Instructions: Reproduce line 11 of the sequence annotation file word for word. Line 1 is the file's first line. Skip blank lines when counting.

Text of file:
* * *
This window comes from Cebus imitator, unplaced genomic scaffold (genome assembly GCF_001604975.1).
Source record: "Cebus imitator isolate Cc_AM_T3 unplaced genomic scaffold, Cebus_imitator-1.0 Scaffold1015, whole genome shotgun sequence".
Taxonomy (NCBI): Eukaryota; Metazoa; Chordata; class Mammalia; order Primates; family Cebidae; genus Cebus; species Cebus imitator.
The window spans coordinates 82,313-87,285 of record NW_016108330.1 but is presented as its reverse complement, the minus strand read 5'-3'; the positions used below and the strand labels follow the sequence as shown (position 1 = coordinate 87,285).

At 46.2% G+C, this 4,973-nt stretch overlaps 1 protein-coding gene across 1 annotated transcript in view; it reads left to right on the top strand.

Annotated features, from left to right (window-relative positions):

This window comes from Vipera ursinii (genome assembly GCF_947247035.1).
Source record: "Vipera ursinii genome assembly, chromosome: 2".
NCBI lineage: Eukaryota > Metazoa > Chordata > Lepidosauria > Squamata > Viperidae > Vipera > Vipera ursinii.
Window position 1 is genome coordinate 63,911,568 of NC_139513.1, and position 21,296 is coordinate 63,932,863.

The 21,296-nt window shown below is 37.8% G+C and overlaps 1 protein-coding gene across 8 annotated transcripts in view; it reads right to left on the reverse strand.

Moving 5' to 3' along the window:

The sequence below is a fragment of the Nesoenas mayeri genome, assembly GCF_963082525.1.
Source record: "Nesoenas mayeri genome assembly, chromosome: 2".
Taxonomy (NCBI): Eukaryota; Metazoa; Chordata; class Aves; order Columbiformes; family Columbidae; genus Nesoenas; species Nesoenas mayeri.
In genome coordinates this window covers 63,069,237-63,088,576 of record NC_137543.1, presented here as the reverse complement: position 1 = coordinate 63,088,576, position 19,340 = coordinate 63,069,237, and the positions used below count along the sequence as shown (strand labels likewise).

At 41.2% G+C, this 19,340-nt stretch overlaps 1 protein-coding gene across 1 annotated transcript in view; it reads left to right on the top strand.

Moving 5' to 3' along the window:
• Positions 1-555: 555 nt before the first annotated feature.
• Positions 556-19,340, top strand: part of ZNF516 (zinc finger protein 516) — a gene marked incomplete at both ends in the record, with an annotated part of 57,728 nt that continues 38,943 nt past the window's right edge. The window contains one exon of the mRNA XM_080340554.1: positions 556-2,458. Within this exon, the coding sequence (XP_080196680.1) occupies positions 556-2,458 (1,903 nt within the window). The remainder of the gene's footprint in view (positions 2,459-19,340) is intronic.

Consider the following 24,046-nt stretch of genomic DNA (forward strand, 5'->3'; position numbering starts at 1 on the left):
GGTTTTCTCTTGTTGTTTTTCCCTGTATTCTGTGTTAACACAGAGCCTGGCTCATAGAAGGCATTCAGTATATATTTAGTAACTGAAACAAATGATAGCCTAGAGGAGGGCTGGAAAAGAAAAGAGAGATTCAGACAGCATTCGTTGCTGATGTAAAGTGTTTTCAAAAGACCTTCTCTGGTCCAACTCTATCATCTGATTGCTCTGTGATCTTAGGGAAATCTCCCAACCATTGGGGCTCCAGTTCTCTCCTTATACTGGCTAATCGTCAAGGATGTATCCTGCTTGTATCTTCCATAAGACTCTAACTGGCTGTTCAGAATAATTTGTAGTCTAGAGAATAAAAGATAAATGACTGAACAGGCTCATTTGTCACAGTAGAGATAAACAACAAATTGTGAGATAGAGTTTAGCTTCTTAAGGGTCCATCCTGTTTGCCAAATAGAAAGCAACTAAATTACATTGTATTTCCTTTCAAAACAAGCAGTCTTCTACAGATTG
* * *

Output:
The 21,296-nt window shown below is 37.8% G+C and overlaps 1 protein-coding gene across 8 annotated transcripts in view; it reads right to left on the reverse strand.